The motivations behind the emerging practice of sustainable communities include the desire to improve the quality of community life, to protect the environment, and to give residents the chance to participate in shaping their own community. Sustainable communities strive to be cleaner, healthier, and less expensive; to have greater accessibility and cohesion; and to be more self-reliant in energy, food, and economic security.
Sustainable communities are further defined by the six types of community capital that they possess:
- Natural capital is resources like tree canopy and preserved land;
- Physical capital refers to any built infrastructure;
- Economic capital relates to industry and finance;
- Human capital relates to the available workforce;
- Social capital is the collective sense of place and ownership;
- Cultural capital includes the community’s unique make-up.
These various forms of community capital are the foundation for thinking about how to build and maintain a sustainable community. The existence and/or absence of these affects the approach and focus of developing sustainable community efforts/initiatives and eventually a community’s policies/plan.
However, there are three elements identified by P. Jacobs that must be present for sustainable development to be successful:
1.Environmental considerations must be entrenched in economic policy-making.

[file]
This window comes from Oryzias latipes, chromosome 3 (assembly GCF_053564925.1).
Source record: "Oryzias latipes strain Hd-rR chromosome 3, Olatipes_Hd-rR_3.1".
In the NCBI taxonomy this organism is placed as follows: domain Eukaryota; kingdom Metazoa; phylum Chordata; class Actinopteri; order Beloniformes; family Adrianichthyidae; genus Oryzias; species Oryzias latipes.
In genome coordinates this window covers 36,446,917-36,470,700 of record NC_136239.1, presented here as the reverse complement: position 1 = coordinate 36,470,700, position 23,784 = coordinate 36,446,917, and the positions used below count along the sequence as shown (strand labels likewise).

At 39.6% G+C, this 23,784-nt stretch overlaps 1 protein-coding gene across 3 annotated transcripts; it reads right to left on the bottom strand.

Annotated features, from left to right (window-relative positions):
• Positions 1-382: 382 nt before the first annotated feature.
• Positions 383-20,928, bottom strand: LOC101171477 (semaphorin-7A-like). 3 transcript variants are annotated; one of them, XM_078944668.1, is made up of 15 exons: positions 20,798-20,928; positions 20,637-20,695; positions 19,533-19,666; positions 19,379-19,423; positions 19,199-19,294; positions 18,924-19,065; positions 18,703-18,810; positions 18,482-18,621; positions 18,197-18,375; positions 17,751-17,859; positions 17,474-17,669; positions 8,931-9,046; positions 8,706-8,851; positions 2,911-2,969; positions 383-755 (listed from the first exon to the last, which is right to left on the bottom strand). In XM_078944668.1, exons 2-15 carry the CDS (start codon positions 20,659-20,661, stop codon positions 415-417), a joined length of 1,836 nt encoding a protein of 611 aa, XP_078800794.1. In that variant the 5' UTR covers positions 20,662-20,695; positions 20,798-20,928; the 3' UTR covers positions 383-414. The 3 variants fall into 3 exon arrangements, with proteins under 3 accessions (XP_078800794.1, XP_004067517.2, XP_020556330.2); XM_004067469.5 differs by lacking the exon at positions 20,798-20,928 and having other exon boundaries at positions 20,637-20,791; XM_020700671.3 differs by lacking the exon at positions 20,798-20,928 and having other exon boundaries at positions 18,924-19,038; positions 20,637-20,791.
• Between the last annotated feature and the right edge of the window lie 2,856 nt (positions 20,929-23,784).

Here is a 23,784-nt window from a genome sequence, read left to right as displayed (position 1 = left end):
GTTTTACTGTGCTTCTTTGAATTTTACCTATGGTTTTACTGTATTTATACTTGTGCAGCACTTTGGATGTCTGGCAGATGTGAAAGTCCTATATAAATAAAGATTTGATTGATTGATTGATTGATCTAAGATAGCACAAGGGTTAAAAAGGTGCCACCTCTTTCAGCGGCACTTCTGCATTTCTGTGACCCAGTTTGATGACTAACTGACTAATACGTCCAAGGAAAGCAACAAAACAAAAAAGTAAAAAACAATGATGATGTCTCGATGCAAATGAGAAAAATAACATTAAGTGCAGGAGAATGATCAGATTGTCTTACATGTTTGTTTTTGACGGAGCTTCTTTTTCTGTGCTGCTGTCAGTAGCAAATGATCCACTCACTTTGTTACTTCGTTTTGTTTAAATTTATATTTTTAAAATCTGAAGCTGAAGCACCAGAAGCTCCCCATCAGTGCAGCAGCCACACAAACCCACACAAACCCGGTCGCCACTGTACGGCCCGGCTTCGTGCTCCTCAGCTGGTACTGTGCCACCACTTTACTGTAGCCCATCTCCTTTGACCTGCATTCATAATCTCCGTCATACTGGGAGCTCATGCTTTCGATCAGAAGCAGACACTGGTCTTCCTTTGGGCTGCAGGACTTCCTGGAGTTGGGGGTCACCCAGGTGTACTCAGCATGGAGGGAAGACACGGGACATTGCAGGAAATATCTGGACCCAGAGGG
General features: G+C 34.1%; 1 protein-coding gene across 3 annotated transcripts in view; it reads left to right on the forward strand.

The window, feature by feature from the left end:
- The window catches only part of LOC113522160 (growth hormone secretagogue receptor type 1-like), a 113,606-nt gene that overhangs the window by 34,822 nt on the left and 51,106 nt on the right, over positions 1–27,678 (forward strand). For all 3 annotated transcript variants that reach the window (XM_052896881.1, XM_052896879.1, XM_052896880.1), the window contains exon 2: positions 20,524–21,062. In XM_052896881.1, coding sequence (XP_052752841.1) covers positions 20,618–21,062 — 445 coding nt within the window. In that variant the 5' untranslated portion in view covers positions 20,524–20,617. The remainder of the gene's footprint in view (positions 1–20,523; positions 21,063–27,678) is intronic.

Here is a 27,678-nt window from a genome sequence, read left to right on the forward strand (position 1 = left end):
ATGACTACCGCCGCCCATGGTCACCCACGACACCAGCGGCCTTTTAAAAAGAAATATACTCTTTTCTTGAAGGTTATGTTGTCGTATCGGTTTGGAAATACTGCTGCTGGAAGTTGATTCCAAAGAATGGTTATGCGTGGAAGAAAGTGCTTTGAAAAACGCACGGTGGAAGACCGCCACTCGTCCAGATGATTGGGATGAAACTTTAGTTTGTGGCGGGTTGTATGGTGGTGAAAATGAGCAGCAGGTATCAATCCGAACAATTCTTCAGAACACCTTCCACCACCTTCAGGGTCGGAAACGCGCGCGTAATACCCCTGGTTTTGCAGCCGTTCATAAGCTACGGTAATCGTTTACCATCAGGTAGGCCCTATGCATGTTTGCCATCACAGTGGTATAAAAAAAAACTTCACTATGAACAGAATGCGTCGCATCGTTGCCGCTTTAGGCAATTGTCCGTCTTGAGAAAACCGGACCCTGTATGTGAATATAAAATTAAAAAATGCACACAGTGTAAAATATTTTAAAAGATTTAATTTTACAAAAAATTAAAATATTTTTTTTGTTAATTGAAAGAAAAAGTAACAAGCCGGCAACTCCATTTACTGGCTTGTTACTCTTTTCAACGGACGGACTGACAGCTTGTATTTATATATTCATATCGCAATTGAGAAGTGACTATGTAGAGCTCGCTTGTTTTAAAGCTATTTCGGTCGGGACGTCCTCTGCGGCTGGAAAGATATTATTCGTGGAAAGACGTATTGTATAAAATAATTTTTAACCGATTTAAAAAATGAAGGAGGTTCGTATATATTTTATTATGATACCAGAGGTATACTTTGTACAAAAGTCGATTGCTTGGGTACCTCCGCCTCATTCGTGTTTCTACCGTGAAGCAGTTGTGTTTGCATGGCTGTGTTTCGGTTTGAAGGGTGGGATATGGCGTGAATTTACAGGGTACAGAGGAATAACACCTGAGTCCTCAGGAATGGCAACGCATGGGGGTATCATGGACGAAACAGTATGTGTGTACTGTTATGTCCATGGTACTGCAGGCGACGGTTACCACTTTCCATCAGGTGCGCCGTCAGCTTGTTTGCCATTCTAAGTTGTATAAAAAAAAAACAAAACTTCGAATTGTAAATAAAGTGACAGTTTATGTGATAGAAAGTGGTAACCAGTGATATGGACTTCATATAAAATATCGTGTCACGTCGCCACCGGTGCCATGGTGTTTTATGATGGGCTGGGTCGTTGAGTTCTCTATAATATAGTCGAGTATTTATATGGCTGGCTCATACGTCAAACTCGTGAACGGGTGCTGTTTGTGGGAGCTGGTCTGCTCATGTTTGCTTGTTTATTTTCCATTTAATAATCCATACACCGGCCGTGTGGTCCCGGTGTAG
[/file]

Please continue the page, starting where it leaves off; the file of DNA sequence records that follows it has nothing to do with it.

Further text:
2.Sustainable development incorporates an inescapable commitment to social equity.
3.The term ‘development’ does not simply mean ‘growth.’
Borrowing from the Minnesota Sustainable Economic Development and Environmental Protection Task Force a sustainable community is defined as, “a community that uses its resources to meet current needs while ensuring that adequate resources are available for future generations. A sustainable community seeks a better quality of life for all its residents while maintaining nature’s ability to function over time by minimizing waste, preventing pollution, promoting efficiency and developing local resources to revitalize the local economy. Decision-making in a sustainable community stems from rich civic life and shared information among community members. A sustainable community resembles a living system in which, natural and economic elements are interdependent and draw strength from each other.”